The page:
"You have to let the horse see objects with both eyes. The information transmitted from the eyes to the brain isn’t shared from side-to-side." It is a long-held belief that if you show a horse an object so that he can see it only with one eye, and then show it to him so that he can only see it with the other eye he won’t be able to recognize it as an object he has seen previously. It is stated that the horse lacks the ability to transfer visual information seen with one eye
It's frequently said that horses fake lameness to get out of work. Or that they spook to annoy their riders. But horses simply do not have the cognitive capacity to plot and scheme in this manner. They are no more able to mentally plot and scheme than we are able to flap our arms and fly. They lack the cognitive ability as much as we lack the physical ability.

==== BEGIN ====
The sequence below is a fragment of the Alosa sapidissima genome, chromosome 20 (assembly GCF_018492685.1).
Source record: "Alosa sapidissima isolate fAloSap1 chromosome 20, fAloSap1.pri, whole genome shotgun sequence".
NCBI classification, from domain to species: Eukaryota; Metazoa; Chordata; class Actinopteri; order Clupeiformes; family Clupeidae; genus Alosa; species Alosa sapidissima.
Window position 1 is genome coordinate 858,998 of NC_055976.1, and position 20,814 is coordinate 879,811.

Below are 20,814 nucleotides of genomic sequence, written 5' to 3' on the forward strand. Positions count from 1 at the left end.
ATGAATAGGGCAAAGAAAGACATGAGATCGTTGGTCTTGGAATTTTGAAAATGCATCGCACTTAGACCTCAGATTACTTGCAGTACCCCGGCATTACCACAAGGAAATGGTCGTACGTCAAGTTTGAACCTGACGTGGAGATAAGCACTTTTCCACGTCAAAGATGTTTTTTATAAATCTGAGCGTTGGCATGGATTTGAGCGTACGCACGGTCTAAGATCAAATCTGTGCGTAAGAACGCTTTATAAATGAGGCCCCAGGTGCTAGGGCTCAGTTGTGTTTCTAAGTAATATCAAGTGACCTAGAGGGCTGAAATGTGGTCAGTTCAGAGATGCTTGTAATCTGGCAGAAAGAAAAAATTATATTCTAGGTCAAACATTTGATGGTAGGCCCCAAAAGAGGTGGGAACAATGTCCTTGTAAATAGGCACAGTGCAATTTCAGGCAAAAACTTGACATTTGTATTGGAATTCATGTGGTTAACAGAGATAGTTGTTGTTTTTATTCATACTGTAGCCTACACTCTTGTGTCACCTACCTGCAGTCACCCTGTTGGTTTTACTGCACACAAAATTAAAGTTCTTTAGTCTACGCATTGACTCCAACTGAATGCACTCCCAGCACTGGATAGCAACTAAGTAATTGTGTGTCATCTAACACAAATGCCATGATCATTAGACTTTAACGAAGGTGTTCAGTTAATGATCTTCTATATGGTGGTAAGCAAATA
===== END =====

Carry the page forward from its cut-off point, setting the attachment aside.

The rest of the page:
Plotting, scheming and devising are all easily accomplished by human brains. The cognitive qualities that allow us
“Don’t pet your horse when he’s afraid. You’ll just reinforce his fear!” A classic! This myth is also said about dogs and kids, and applying this myth to a fearful animal (or child) results in continual work for animal behavior professionals and psychologists alike. Fear is an involuntary emotion, not a behavior. While behaviors can be reinforced, and made more likely to happen again in the future, emotions cannot. As such, no matter how hard you try, soothing or stroking (se